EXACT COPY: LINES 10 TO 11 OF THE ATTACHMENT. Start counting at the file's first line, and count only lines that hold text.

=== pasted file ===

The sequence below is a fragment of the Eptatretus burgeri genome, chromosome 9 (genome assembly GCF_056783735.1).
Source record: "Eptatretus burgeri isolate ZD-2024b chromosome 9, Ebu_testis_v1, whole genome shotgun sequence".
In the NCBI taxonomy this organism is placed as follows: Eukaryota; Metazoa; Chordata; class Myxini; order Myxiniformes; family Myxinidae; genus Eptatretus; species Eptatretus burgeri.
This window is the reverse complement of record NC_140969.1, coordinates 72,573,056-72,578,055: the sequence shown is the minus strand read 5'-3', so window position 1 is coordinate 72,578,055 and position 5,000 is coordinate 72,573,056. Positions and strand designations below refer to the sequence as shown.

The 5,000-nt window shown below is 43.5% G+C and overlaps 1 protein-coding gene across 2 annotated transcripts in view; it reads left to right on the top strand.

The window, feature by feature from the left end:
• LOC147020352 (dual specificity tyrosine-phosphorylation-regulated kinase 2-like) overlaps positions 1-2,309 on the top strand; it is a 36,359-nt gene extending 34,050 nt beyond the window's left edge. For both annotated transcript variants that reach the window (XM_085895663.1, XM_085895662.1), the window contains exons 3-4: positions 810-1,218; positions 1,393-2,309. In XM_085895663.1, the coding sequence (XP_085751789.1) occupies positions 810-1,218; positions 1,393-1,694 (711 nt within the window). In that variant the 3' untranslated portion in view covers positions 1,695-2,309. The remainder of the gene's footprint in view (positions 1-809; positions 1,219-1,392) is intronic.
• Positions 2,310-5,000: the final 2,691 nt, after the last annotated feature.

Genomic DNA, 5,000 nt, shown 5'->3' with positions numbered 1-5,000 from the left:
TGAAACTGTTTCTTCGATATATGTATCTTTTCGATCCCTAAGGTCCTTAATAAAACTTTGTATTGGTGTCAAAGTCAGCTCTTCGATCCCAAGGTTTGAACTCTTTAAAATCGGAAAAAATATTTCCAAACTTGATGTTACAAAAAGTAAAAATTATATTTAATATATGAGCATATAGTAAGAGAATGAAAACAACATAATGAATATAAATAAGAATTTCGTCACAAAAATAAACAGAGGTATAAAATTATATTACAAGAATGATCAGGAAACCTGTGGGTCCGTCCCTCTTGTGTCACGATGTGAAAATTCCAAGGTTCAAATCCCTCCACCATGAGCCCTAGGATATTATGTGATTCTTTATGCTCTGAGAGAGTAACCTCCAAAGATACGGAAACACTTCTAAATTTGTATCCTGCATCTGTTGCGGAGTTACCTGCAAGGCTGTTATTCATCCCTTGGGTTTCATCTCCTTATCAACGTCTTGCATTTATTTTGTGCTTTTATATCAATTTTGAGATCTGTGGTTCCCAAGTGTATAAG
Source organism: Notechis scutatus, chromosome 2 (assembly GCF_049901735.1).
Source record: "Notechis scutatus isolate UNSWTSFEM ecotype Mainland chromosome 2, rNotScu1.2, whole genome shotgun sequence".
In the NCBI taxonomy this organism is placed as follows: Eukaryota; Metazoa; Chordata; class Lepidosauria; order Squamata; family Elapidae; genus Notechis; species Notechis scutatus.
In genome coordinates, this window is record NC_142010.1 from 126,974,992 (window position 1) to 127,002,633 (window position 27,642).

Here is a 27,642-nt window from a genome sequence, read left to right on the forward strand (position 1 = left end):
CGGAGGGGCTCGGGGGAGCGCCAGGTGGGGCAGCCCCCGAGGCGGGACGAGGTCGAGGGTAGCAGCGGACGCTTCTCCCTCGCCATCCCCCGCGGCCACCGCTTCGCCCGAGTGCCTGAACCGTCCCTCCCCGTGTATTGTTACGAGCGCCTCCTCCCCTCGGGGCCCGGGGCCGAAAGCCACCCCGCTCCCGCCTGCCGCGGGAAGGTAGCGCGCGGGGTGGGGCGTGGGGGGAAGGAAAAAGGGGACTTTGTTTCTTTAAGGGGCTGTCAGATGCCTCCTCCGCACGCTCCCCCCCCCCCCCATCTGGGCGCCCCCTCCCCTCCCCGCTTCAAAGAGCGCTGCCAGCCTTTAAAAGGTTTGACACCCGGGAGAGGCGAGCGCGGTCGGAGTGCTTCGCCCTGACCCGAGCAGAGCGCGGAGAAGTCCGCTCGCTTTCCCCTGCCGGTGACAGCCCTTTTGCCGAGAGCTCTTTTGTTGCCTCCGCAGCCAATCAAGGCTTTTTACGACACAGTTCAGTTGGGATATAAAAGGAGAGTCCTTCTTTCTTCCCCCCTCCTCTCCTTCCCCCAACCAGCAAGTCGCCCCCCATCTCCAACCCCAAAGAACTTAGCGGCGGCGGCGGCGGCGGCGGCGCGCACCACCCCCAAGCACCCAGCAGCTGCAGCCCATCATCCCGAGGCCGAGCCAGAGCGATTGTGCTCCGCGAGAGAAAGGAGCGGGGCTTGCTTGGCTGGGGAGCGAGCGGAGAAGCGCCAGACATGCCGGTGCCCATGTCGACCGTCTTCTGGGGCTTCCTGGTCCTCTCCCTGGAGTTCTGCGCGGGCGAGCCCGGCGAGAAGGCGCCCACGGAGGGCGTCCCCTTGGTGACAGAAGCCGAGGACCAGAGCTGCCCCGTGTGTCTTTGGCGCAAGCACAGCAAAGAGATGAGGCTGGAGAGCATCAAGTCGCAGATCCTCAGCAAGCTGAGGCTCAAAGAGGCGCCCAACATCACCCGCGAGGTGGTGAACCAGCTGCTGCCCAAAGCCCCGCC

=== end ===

TGAAACTGTTTCTTCGATATATGTATCTTTTCGATCCCTAAGGTCCTTAATAAAACTTTGTATTGGTGTCAAAGTCAGCTCTTCGATCCCAAGGTTTGAACTCTTTAAAATCGGAAAAAATATTTCCAAACTTGATGTTACAAAAAGTAAAAATTATATTTAATATATGAGCATATAGTAAGAGAATGAAAACAACATAATGAATATAAATAAGAATTTCGTCACAAAAATAAACAGAGGTATAAAATTATATTACAAGAATGATCAGGAAACCTGTGGGTCCGTCCCTCTTGTGTCACGATGTGAAAATTCCAAGGTTCAAATCCCTCCACCATGAGCCCTAGGATATTATGTGATTCTTTATGCTCTGAGAGAGTAACCTCCAAAGATACGGAAACACTTCTAAATTTGTATCCTGCATCTGTTGCGGAGTTACCTGCAAGGCTGTTATTCATCCCTTGGGTTTCATCTCCTTATCAACGTCTTGCATTTATTTTGTGCTTTTATATCAATTTTGAGATCTGTGGTTCCCAAGTGTATAAG
Source organism: Notechis scutatus, chromosome 2 (assembly GCF_049901735.1).